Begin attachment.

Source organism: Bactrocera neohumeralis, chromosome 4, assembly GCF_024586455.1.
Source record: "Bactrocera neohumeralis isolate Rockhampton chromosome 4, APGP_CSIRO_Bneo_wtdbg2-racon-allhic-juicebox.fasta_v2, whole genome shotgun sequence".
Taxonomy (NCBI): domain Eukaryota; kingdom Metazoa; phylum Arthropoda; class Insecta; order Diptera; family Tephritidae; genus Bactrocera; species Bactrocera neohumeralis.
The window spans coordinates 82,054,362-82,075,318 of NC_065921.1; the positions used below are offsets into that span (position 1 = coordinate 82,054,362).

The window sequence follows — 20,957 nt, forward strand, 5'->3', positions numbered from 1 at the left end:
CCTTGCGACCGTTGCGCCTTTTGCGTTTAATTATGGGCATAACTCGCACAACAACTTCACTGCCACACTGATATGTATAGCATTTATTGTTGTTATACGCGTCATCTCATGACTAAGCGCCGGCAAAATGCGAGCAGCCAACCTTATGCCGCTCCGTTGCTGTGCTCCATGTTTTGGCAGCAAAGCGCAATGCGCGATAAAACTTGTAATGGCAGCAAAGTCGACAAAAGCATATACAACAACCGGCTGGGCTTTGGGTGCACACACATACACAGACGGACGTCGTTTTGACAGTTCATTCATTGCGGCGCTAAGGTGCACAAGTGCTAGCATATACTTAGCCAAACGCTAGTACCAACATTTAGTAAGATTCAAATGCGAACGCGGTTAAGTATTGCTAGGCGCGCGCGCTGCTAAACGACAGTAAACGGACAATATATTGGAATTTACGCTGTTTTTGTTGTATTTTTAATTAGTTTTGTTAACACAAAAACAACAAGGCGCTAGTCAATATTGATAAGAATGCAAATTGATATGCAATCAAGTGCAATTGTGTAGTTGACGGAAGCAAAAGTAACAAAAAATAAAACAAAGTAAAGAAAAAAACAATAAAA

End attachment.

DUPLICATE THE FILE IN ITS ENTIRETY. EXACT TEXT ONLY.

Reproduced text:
Source organism: Bactrocera neohumeralis, chromosome 4, assembly GCF_024586455.1.
Source record: "Bactrocera neohumeralis isolate Rockhampton chromosome 4, APGP_CSIRO_Bneo_wtdbg2-racon-allhic-juicebox.fasta_v2, whole genome shotgun sequence".
Taxonomy (NCBI): domain Eukaryota; kingdom Metazoa; phylum Arthropoda; class Insecta; order Diptera; family Tephritidae; genus Bactrocera; species Bactrocera neohumeralis.
The window spans coordinates 82,054,362-82,075,318 of NC_065921.1; the positions used below are offsets into that span (position 1 = coordinate 82,054,362).

The window sequence follows — 20,957 nt, forward strand, 5'->3', positions numbered from 1 at the left end:
CCTTGCGACCGTTGCGCCTTTTGCGTTTAATTATGGGCATAACTCGCACAACAACTTCACTGCCACACTGATATGTATAGCATTTATTGTTGTTATACGCGTCATCTCATGACTAAGCGCCGGCAAAATGCGAGCAGCCAACCTTATGCCGCTCCGTTGCTGTGCTCCATGTTTTGGCAGCAAAGCGCAATGCGCGATAAAACTTGTAATGGCAGCAAAGTCGACAAAAGCATATACAACAACCGGCTGGGCTTTGGGTGCACACACATACACAGACGGACGTCGTTTTGACAGTTCATTCATTGCGGCGCTAAGGTGCACAAGTGCTAGCATATACTTAGCCAAACGCTAGTACCAACATTTAGTAAGATTCAAATGCGAACGCGGTTAAGTATTGCTAGGCGCGCGCGCTGCTAAACGACAGTAAACGGACAATATATTGGAATTTACGCTGTTTTTGTTGTATTTTTAATTAGTTTTGTTAACACAAAAACAACAAGGCGCTAGTCAATATTGATAAGAATGCAAATTGATATGCAATCAAGTGCAATTGTGTAGTTGACGGAAGCAAAAGTAACAAAAAATAAAACAAAGTAAAGAAAAAAACAATAAAA